According to the GDPR, processing of personal data strictly necessary for the purposes of preventing fraud constitutes a legitimate interest of the data controller concerned. In any case, a particular disclosure will require the controller to perform a legitimate interest test and, according to its outcome, disclose or refrain from disclosing the data, at least in a form that identifies the data subject.
Another issue is that, should a controller decide to anonymise the data it is submitting in proceedings, the information could be dismissed by the court as altered and not admissible as evidence.
The GDPR also includes a separate list of circumstances allowing for lawful processing of certain categories of personal data, including data revealing racial or ethnic origin, political opinions, religious or philosophical beliefs, trade union membership, genetic data, biometric data (for the purpose of uniquely identifying a natural person), data concerning health, or data concerning a natural person's sex life or sexual orientation. One of the admissible circumstances is when processing is necessary for the establishment, exercise or defence of legal claims (Article 9.2(f)).
As an EU Regulation, the GDPR does not restrict transfers of data within the European Union. However, transferring personal data outside the European Union (or, more specifically, the European Economic Area (EEA)) is restricted, unless specific conditions are met. These conditions depend on the level of risk posed by different circumstances accompanying a given transfer. Therefore, a transfer of personal data to a third country or an international organisation may take place if the European Commission (the Commission) has decided that the third country, a territory or one or more specified sectors within that third country, or the international organisation in question ensures an adequate level of protection. This type of transfer does not require specific authorisation (Article 45 of the GDPR).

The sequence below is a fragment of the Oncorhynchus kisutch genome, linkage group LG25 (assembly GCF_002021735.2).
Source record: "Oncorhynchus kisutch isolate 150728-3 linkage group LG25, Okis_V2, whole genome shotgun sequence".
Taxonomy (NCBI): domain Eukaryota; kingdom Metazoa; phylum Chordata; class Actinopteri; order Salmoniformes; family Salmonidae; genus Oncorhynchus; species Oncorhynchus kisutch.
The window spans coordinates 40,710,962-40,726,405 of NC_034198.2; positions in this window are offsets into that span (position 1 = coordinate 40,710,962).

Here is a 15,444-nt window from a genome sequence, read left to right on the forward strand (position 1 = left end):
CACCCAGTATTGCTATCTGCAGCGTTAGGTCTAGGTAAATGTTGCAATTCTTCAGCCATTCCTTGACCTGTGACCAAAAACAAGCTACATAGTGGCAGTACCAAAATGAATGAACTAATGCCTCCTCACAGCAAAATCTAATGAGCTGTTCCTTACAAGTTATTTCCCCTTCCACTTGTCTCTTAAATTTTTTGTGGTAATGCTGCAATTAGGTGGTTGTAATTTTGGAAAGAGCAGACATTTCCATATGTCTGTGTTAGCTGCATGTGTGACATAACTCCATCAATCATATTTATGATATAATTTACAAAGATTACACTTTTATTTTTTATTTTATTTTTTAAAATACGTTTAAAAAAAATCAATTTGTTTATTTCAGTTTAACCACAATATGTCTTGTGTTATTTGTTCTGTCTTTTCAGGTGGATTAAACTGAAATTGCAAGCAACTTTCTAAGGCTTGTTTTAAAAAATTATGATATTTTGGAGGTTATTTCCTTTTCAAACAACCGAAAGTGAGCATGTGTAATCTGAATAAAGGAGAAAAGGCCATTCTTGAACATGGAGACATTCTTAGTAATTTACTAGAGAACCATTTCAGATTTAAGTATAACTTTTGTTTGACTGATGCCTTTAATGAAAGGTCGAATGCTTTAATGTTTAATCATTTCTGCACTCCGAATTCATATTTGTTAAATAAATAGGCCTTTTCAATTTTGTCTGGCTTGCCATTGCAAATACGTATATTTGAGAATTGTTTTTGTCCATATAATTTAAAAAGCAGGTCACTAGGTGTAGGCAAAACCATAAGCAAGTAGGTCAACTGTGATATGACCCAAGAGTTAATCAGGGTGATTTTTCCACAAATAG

In the absence of an adequacy decision from the Commission, a controller may transfer personal data to a third country or an international organisation only if it has provided appropriate safeguards, and on the condition that enforceable data subject rights and effective legal remedies for data subjects are available (Article 46.1). The appropriate safeguards may constitute:
- a legally binding and enforceable instrument between public authorities or bodies;
- binding corporate rules (within a group of companies);
- standard data protection clauses adopted by the Commission in accordance with the examination procedure;
- standard data protection clauses adopted by a supervisory authority and approved by the Commission pursuant to the examination procedure;
- an approved code of conduct together with binding and enforceable commitments of the controller or processor in the third country to apply the appropriate safeguards, including as regards data subjects' rights; or
- an approved certification mechanism together with binding and enforceable commitments of the controller or processor in the third country to apply the appropriate safeguards, including as regards data subjects' rights.
If there is no adequacy decision from the Commission, nor any appropriate safeguards in place, a transfer or a set of transfers of personal data to a third country or an international organisation shall take place only under strict conditions, one of which is that the transfer is necessary for the establishment, exercise or defence of legal claims (Article 49.1(e) of the GDPR). This circumstance, however, must be sufficiently justified and documented by the transferor.
According to Article 48 of the GDPR, any judgment of a court or tribunal and any decision of an administrative authority of a third country requiring a controller or processor to transfer or disclose personal data may only be recognised or enforceable in any manner if based on an international agreement, such as a mutual legal assistance treaty, in force between the requesting third country and the European Union or a Member State, without prejudice to the other admissible grounds for transfer, described above.